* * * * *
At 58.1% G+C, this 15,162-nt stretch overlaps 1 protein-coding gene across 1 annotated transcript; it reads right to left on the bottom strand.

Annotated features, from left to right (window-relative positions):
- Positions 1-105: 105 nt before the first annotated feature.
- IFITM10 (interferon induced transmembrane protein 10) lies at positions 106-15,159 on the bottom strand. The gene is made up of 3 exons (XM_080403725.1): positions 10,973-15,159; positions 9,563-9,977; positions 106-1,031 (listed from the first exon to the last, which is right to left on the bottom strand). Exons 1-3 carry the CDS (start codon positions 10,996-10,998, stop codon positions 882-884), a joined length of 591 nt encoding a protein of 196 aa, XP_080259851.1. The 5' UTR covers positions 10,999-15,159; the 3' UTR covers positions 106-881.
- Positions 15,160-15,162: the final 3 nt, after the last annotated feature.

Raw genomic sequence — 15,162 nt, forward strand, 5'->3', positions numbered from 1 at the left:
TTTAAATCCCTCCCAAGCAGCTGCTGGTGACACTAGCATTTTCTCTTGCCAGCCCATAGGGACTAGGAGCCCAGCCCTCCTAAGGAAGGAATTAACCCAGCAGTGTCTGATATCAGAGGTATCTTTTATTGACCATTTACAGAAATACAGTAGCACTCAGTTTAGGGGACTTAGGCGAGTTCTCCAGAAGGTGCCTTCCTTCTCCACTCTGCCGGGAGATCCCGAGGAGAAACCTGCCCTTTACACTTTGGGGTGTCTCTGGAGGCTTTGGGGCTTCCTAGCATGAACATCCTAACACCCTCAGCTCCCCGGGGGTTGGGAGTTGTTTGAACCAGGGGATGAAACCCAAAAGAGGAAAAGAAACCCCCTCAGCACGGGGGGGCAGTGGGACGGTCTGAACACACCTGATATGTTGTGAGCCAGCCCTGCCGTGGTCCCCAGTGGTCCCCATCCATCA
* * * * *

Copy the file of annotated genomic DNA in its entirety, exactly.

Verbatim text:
At 58.1% G+C, this 15,162-nt stretch overlaps 1 protein-coding gene across 1 annotated transcript; it reads right to left on the bottom strand.

Annotated features, from left to right (window-relative positions):
- Positions 1-105: 105 nt before the first annotated feature.
- IFITM10 (interferon induced transmembrane protein 10) lies at positions 106-15,159 on the bottom strand. The gene is made up of 3 exons (XM_080403725.1): positions 10,973-15,159; positions 9,563-9,977; positions 106-1,031 (listed from the first exon to the last, which is right to left on the bottom strand). Exons 1-3 carry the CDS (start codon positions 10,996-10,998, stop codon positions 882-884), a joined length of 591 nt encoding a protein of 196 aa, XP_080259851.1. The 5' UTR covers positions 10,999-15,159; the 3' UTR covers positions 106-881.
- Positions 15,160-15,162: the final 3 nt, after the last annotated feature.

Raw genomic sequence — 15,162 nt, forward strand, 5'->3', positions numbered from 1 at the left:
TTTAAATCCCTCCCAAGCAGCTGCTGGTGACACTAGCATTTTCTCTTGCCAGCCCATAGGGACTAGGAGCCCAGCCCTCCTAAGGAAGGAATTAACCCAGCAGTGTCTGATATCAGAGGTATCTTTTATTGACCATTTACAGAAATACAGTAGCACTCAGTTTAGGGGACTTAGGCGAGTTCTCCAGAAGGTGCCTTCCTTCTCCACTCTGCCGGGAGATCCCGAGGAGAAACCTGCCCTTTACACTTTGGGGTGTCTCTGGAGGCTTTGGGGCTTCCTAGCATGAACATCCTAACACCCTCAGCTCCCCGGGGGTTGGGAGTTGTTTGAACCAGGGGATGAAACCCAAAAGAGGAAAAGAAACCCCCTCAGCACGGGGGGGCAGTGGGACGGTCTGAACACACCTGATATGTTGTGAGCCAGCCCTGCCGTGGTCCCCAGTGGTCCCCATCCATCA